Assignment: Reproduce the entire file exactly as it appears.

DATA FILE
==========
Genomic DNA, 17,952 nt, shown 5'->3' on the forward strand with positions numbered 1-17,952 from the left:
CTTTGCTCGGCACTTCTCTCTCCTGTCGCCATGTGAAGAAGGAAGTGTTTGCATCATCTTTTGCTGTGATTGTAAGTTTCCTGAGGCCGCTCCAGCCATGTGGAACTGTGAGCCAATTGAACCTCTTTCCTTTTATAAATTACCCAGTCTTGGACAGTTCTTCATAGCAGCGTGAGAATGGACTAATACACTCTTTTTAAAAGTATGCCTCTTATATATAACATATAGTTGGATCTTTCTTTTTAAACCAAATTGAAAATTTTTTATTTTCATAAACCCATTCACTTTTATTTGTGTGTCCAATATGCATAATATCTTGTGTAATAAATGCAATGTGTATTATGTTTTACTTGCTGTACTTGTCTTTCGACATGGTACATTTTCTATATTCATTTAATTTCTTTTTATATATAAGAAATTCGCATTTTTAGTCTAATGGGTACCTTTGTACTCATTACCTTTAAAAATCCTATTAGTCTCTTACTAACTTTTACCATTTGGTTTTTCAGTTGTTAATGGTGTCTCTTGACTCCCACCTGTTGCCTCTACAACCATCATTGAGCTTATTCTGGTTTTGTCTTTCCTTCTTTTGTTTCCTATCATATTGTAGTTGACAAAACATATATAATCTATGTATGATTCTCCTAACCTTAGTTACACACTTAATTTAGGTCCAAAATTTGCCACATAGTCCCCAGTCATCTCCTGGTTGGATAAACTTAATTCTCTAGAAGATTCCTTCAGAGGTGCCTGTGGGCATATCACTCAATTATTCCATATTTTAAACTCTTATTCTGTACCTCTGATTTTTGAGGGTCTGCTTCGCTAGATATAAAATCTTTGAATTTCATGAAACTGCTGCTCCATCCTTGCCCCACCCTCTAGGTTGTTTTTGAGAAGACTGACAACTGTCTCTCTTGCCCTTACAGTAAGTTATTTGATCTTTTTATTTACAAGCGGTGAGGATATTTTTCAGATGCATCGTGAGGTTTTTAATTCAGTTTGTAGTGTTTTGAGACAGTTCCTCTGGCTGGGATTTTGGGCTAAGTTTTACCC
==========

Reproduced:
Genomic DNA, 17,952 nt, shown 5'->3' on the forward strand with positions numbered 1-17,952 from the left:
CTTTGCTCGGCACTTCTCTCTCCTGTCGCCATGTGAAGAAGGAAGTGTTTGCATCATCTTTTGCTGTGATTGTAAGTTTCCTGAGGCCGCTCCAGCCATGTGGAACTGTGAGCCAATTGAACCTCTTTCCTTTTATAAATTACCCAGTCTTGGACAGTTCTTCATAGCAGCGTGAGAATGGACTAATACACTCTTTTTAAAAGTATGCCTCTTATATATAACATATAGTTGGATCTTTCTTTTTAAACCAAATTGAAAATTTTTTATTTTCATAAACCCATTCACTTTTATTTGTGTGTCCAATATGCATAATATCTTGTGTAATAAATGCAATGTGTATTATGTTTTACTTGCTGTACTTGTCTTTCGACATGGTACATTTTCTATATTCATTTAATTTCTTTTTATATATAAGAAATTCGCATTTTTAGTCTAATGGGTACCTTTGTACTCATTACCTTTAAAAATCCTATTAGTCTCTTACTAACTTTTACCATTTGGTTTTTCAGTTGTTAATGGTGTCTCTTGACTCCCACCTGTTGCCTCTACAACCATCATTGAGCTTATTCTGGTTTTGTCTTTCCTTCTTTTGTTTCCTATCATATTGTAGTTGACAAAACATATATAATCTATGTATGATTCTCCTAACCTTAGTTACACACTTAATTTAGGTCCAAAATTTGCCACATAGTCCCCAGTCATCTCCTGGTTGGATAAACTTAATTCTCTAGAAGATTCCTTCAGAGGTGCCTGTGGGCATATCACTCAATTATTCCATATTTTAAACTCTTATTCTGTACCTCTGATTTTTGAGGGTCTGCTTCGCTAGATATAAAATCTTTGAATTTCATGAAACTGCTGCTCCATCCTTGCCCCACCCTCTAGGTTGTTTTTGAGAAGACTGACAACTGTCTCTCTTGCCCTTACAGTAAGTTATTTGATCTTTTTATTTACAAGCGGTGAGGATATTTTTCAGATGCATCGTGAGGTTTTTAATTCAGTTTGTAGTGTTTTGAGACAGTTCCTCTGGCTGGGATTTTGGGCTAAGTTTTACCC